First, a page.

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The Nature Conservancy Sends Students from around the Country to Nature Preserves for Summer Internships

Students from New York City high schools work on Connecticut nature preserves.


NEW HAVEN, CT | July 10, 2013

The Nature Conservancy, the world’s largest conservation organization, announced that students from its Leaders in Environmental Action for the Future (LEAF) program are heading out for a great summer adventure to nature preserves in Connecticut and 26 other states across the country.

In Connecticut, students from three New York City high schools will participate in this paid internship program, which started this week and runs through Aug. 2. During their internships, the students are scheduled to train for green jobs, visit college campuses, and enhance their classroom education by participating in such conservation activities as creating habitat for the New England cottontail, removing invasive species and restoring an arboretum.

This is the 19th year of the LEAF Program and its mission of engaging urban youth in conservation activities now so that they will become stewards for our planet tomorrow. The program provides paid jobs for students on nature preserves around the country and enriches these experiences in the classroom by providing professional development opportunities to educators from green partner high schools. This is the third year The Nature Conservancy will host LEAF interns in Connecticut.

“Working with the next generation of conservation leaders is one of the most satisfying things we do at The Nature Conservancy, and that’s what LEAF is all about,” said Frogard Ryan, executive director of The Nature Conservancy in Connecticut. “Through LEAF, we hope to introduce amazing young people to new career ideas, as well as helping build their conservation knowledge, self-confidence, independence, and work skills. We learn a lot from our interns along the way, too. The Connecticut Chapter is happy to be part of this.”

This comprehensive, environmental leadership program for teenagers and their educators serves students attending environmentally-themed high schools in urban areas including New York, New Jersey, Connecticut, Georgia, Colorado, Rhode Island, California, Washington, Illinois, Massachusetts and Pennsylvania. The continued expansion of the LEAF program nationwide is due to leading support from the Toyota USA Foundation.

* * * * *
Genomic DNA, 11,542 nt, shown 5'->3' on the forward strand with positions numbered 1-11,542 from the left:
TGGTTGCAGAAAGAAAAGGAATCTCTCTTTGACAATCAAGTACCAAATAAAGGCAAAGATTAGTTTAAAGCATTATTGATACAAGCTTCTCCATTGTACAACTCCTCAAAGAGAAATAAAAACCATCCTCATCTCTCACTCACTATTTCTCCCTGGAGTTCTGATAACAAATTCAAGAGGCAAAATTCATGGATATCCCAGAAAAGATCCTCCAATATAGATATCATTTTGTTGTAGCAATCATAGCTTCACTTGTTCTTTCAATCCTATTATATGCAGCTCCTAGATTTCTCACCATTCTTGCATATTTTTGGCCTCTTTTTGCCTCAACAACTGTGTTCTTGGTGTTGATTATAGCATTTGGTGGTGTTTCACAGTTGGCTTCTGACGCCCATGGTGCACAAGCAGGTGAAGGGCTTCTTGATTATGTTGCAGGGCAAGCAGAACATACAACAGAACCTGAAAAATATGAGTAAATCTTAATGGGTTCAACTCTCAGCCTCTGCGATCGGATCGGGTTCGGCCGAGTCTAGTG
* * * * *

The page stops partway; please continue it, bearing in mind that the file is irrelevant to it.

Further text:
The four young women who will spend time at Devil’s Den and Katharine Ordway preserves in Weston and Sunny Valley Preserve in New Milford are:

  • Brianna Colon, Urban Assembly New York Harbor School. She thinks of nature as one big adventure that anyone can have and plans on becoming a biologist.
  • Denise Garcia, High School for Environmental Studies. She enjoys helping people in need and hopes to return from her internship with environmental experience and the ability to share her ideas and knowledge with others.
  • Tiffany Martin, High School for Environmental Studies. She plans on following a career in education related to the environment because educating tomorrow’s generation on the environment is one of the best ways to guarantee the planet’s future.
  • Emily Ruby, Stuyvesant High School. She wants to become a high school history teacher, who—like her history teacher—incorporates current environmental issues into the lessons.

“The main goal of the LEAF program is to expose urban youth to nature and conservation careers at a young age to nurture a passion for the environment that will stick with them both personally and professionally for the rest of their lives,” said Brigitte Griswold, Director of Youth Programs for The Nature Conservancy. “Providing students with the opportunity to participate in actual conservation projects on preserves is a great complement to their environmental classroom learning and gives them hands-on experience they may not otherwise get during the school year.”

Learn more about the students that LEAF serves, the Toyota USA Foundation and about this unique partnership model at www.nature.org/LEAF.


The Nature Conservancy is a leading conservation organization working around the world to conserve the lands and waters on which all life depends. The Conservancy and its more than 1 million members have protected nearly 120 million acres worldwide. Visit The Nature Conservancy on the Web at www.nature.org

Contact information

James Miller
Media Relations Manager
The Nature Conservancy in Connecticut
(617) 532-8339
(857) 600-6603 (mobile)
james_miller@tnc.org

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